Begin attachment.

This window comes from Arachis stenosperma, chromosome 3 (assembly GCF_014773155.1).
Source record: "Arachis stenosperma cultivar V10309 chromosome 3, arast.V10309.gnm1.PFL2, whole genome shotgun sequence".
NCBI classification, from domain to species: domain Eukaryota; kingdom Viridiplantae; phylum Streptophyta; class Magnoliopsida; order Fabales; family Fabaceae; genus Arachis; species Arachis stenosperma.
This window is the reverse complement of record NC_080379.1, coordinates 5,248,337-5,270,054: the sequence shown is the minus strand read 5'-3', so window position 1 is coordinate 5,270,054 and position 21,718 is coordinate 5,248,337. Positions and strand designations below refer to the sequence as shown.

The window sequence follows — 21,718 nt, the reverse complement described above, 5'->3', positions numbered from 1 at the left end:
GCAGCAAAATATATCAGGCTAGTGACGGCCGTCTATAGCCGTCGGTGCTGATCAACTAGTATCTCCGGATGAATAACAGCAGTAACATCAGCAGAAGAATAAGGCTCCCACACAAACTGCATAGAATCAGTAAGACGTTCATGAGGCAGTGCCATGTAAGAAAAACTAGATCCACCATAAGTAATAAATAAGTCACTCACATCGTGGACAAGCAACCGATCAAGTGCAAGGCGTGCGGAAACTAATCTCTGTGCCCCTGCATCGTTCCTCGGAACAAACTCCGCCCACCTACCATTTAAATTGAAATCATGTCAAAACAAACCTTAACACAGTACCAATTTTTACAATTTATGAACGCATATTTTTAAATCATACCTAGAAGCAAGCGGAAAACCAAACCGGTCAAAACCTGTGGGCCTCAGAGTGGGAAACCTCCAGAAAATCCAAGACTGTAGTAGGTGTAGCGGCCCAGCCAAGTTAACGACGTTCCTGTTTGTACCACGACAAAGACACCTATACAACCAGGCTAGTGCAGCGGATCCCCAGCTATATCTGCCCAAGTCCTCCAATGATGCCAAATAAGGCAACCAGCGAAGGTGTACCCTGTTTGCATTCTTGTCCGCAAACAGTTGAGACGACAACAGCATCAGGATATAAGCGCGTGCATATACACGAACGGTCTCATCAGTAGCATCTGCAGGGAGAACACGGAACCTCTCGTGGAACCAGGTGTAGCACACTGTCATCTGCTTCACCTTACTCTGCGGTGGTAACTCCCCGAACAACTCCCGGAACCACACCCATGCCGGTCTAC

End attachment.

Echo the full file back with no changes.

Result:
This window comes from Arachis stenosperma, chromosome 3 (assembly GCF_014773155.1).
Source record: "Arachis stenosperma cultivar V10309 chromosome 3, arast.V10309.gnm1.PFL2, whole genome shotgun sequence".
NCBI classification, from domain to species: domain Eukaryota; kingdom Viridiplantae; phylum Streptophyta; class Magnoliopsida; order Fabales; family Fabaceae; genus Arachis; species Arachis stenosperma.
This window is the reverse complement of record NC_080379.1, coordinates 5,248,337-5,270,054: the sequence shown is the minus strand read 5'-3', so window position 1 is coordinate 5,270,054 and position 21,718 is coordinate 5,248,337. Positions and strand designations below refer to the sequence as shown.

The window sequence follows — 21,718 nt, the reverse complement described above, 5'->3', positions numbered from 1 at the left end:
GCAGCAAAATATATCAGGCTAGTGACGGCCGTCTATAGCCGTCGGTGCTGATCAACTAGTATCTCCGGATGAATAACAGCAGTAACATCAGCAGAAGAATAAGGCTCCCACACAAACTGCATAGAATCAGTAAGACGTTCATGAGGCAGTGCCATGTAAGAAAAACTAGATCCACCATAAGTAATAAATAAGTCACTCACATCGTGGACAAGCAACCGATCAAGTGCAAGGCGTGCGGAAACTAATCTCTGTGCCCCTGCATCGTTCCTCGGAACAAACTCCGCCCACCTACCATTTAAATTGAAATCATGTCAAAACAAACCTTAACACAGTACCAATTTTTACAATTTATGAACGCATATTTTTAAATCATACCTAGAAGCAAGCGGAAAACCAAACCGGTCAAAACCTGTGGGCCTCAGAGTGGGAAACCTCCAGAAAATCCAAGACTGTAGTAGGTGTAGCGGCCCAGCCAAGTTAACGACGTTCCTGTTTGTACCACGACAAAGACACCTATACAACCAGGCTAGTGCAGCGGATCCCCAGCTATATCTGCCCAAGTCCTCCAATGATGCCAAATAAGGCAACCAGCGAAGGTGTACCCTGTTTGCATTCTTGTCCGCAAACAGTTGAGACGACAACAGCATCAGGATATAAGCGCGTGCATATACACGAACGGTCTCATCAGTAGCATCTGCAGGGAGAACACGGAACCTCTCGTGGAACCAGGTGTAGCACACTGTCATCTGCTTCACCTTACTCTGCGGTGGTAACTCCCCGAACAACTCCCGGAACCACACCCATGCCGGTCTAC